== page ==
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Birds for Better Blood Glucose Testing

By David Mendosa

Last Update: November 14, 2006

What do you get when you cross a pelican with an albatross? We will never see that combination in nature. But when applied to blood glucose testing, this mix can bring us big benefits.

The pelican has a large pouch. The albatross is a bird that can navigate hundreds of miles and always find its destination.

Just change pelican to Pelikan Technologies in Palo Alto, California. This company has developed the electronically-controlled Pelikan Sun lancing system. Already approved by the FDA, when it becomes available in a few months, this will be the first lancing system that will allow us to perform the entire lancing process at the touch of a button.

Pelikan will market it as a less painful and virtually hassle-free way to lance your fingers or alternative sites. It will include a lancet disk, so users will never have to see a lancet ever again. The 50 lancets in this disk are the equivalent of the pelican’s large pouch.

In December, Pelikan Technologies bought a German company named Inventus. The acquisition provides Pelikan with the Inventus GlucoSens blood glucose meter. Pelikan immediately changed the Inventus name to Albatros Technologies.

Now, change albatross to Albatros and you will get a system that will always find its destination. This target is the precise penetration, chosen automatically from among 30 depth settings.

“This is a device for everybody, especially children and the elderly, who in particular have special needs,” says Pelikan’s President and CEO, Dirk Boecker, M.D., Ph.D. “Children are the people with the most sensitive skin, and they have to test for their entire life. This device will let them be more compliant.”

The German spellings of Pelikan and Albatross are no coincidence. Dr. Boecker hails from that country.

“We now own all technologies and components necessary for the development of our advanced, fully-integrated glucose monitoring device,” he says. “The sensor fits nicely into the format of the Pelikan Sun.” Yet it will be about the size of Apple’s iPod mini and weigh about 5 ounces, he says.

“The fully integrated one-step device will have 50 lancets and 50 sensors in one disk,” says Pelikan Marketing Manager Chris Bergstrom. “We don’t have strips, and no consumer will ever handle strips ever again.”

They don’t expect the device integrating the Pelikan Sun and GlucoSens meter to be on the market until 2007. They haven’t named it yet, but my guess is that it will be the German name for a beautiful bird.

Sidebar: Disks, Discs, and Drums
Pelikan will offer the first lancing disk and eventually the first lancing and sensing disk. Currently, two Bayer meters, the Ascensia Dex 2 and Ascensia Breeze, use a 10-test strip disc, which does away with handling individual test strips.

Roche’s Accu-Chek Compact also automates the strip-handling process. It enables test strips to be dispensed from a drum of 17 strips with a press of a button.

The ReliOn NewTek contains 100 pre-loaded test strips. Hypoguard markets this meter exclusively through Wal-Mart and Sam's Club.

MediSense’s Precision Sof-Tact was the first glucose monitor to offer lancing, blood collection, and glucose testing with a single press of a button. Yet you do have to load each lancet and test strip.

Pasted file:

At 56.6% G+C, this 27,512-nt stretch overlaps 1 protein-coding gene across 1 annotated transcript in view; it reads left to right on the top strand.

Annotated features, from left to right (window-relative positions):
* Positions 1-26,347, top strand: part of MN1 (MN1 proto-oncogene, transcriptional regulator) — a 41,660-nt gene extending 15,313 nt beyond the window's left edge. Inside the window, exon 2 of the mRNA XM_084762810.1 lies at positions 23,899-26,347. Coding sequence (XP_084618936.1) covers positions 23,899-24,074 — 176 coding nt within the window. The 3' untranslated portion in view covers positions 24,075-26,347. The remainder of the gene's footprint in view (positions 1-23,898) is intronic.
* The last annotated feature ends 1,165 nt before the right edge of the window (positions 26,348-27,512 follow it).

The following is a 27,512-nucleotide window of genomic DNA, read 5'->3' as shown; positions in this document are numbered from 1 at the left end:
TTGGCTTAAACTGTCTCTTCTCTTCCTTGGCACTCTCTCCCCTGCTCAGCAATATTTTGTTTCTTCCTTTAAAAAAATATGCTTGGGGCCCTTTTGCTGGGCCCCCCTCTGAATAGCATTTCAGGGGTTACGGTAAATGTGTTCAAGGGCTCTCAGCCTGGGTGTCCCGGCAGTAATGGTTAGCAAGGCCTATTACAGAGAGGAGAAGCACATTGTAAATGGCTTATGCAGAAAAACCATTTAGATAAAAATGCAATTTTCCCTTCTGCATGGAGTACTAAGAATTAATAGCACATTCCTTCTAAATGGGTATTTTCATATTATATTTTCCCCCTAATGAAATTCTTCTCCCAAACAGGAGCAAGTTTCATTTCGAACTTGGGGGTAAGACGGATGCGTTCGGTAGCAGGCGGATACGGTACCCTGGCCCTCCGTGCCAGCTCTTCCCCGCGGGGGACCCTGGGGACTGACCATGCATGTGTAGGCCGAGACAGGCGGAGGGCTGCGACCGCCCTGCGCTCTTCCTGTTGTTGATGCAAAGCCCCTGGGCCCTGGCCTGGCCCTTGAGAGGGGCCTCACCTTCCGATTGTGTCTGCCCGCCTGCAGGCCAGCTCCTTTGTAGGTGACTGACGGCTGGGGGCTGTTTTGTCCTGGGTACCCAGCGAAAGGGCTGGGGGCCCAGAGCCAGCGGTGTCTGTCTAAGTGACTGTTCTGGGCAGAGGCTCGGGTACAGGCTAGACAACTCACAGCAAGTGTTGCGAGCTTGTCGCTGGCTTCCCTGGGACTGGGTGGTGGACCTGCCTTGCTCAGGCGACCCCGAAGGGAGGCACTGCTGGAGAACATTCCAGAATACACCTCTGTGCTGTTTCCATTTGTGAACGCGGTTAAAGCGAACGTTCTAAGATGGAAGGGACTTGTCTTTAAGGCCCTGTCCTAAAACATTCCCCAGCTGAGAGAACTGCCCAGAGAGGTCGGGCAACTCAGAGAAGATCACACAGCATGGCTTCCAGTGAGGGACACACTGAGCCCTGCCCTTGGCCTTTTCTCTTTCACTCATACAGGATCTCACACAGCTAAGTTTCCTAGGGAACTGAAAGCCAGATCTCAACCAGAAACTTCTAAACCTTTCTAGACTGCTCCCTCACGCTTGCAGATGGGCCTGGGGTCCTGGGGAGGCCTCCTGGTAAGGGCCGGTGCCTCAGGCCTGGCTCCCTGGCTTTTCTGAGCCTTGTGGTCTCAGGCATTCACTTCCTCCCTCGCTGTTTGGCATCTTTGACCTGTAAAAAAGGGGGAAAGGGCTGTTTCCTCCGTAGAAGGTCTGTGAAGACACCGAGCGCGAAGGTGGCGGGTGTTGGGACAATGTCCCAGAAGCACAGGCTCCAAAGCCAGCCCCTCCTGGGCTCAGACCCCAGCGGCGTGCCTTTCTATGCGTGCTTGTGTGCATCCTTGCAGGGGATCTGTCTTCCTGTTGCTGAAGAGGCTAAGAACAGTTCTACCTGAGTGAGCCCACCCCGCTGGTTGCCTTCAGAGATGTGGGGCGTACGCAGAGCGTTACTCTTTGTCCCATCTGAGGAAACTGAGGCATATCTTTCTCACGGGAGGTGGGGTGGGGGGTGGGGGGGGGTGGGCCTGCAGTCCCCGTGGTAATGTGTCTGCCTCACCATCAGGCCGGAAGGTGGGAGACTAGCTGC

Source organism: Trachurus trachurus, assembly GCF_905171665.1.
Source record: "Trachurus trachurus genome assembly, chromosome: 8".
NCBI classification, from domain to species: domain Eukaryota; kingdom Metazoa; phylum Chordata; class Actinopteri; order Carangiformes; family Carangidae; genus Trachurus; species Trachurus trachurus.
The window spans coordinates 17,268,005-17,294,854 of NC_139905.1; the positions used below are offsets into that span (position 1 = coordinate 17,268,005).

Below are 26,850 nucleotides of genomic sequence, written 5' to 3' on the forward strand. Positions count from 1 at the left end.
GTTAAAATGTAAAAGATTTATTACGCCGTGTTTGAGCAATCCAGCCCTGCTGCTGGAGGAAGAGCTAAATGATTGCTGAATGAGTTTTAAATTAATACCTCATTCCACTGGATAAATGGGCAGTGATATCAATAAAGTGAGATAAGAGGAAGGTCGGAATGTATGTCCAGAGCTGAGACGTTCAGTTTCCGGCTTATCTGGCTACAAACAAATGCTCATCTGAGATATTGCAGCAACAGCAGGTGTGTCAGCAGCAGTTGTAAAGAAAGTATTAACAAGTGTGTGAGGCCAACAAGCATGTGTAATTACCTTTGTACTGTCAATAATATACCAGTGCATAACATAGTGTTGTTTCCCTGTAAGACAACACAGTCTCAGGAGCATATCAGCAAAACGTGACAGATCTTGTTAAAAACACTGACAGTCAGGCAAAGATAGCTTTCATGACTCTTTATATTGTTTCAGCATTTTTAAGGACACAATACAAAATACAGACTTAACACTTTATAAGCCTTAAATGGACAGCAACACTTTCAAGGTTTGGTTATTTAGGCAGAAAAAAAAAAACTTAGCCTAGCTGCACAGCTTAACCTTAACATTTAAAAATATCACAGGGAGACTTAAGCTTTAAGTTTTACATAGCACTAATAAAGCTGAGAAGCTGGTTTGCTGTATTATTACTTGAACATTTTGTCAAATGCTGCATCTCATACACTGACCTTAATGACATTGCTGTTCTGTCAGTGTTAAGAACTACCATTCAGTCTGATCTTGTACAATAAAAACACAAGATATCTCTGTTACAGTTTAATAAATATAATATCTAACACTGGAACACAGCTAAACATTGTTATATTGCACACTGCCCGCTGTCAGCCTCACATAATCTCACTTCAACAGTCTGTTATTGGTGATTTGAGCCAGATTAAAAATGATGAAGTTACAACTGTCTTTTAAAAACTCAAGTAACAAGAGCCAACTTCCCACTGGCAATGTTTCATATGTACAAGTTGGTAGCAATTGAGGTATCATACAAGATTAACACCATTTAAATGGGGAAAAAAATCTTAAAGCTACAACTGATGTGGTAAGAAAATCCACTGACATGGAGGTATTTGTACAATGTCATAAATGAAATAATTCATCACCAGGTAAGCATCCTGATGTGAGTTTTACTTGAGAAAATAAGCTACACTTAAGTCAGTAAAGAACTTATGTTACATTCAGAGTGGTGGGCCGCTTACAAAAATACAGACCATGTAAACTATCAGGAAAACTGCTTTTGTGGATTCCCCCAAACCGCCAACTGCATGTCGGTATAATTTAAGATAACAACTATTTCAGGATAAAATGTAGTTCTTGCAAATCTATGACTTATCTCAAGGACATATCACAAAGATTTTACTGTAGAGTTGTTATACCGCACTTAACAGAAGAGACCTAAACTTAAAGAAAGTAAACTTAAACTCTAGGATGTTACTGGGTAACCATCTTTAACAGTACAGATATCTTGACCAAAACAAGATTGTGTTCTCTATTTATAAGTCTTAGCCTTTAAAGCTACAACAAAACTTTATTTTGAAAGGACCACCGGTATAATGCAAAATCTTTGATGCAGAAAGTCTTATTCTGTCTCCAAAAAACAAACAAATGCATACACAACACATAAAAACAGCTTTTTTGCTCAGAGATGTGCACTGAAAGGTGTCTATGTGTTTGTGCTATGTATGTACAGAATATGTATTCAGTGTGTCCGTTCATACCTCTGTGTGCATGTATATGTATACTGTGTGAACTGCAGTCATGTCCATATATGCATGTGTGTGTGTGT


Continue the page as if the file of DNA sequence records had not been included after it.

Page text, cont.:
This article originally appeared in Diabetes Health, March 2005, page 62. The company’s website is


For quite a while I have been trying to get my hands on the electronically controlled Pelikan Sun lancing system. I have now seen the future and know that it works.

I made over a dozen tests with a working prototype that Bob Larson, the Pelikan Technologies Vice President of Program Management, kindly brought from Palo Alto, California, to my home in Boulder, Colorado. He also showed me a cosmetic model of the final product, which looks like a piece of gold.

This revolutionary lancing device has the unique ability to dial depth settings over a wide range, and except for the very deepest, I tried them all. From what I had previously heard about the Pelikan Sun, I should have expected that the tests — even on my fingertips — would be essentially painless. I was nevertheless amazed that in actual tests it performed so well. I barely felt the lancet and sometimes didn’t feel it at all.

The Pelikan Sun has an electronic drive mechanism known as “Smart Lancing.” The electronic system quickly and precisely drives each lancet at an individually controlled speed to the exact intended depth while minimizing vibration. The electronic drive also precisely controls the braking and removal of the lancet to avoid the painful sudden stop felt in other devices. In my tests, the results were astounding. Pelikan plans to launch the Sun in international markets later this year and in the U.S. during 2006.

After writing this article, Pelikan Technologies asked me to write a “White Paper” about the Pelikan Sun. In March 2006 I wrote “Only Skin Deep: A White Paper on Modern Lancing Technology” for the company. Pelikan Technologies had it professionally laid out and printed and uses it in a package of handouts about the company and the Pelikan Sun lancing device. CEO Dirk Boecker told me when I met with him and other company officials in November 2006 at their headquarters in Palo Alto, California, that they also had my White Paper translated into German. The White Paper is now online at

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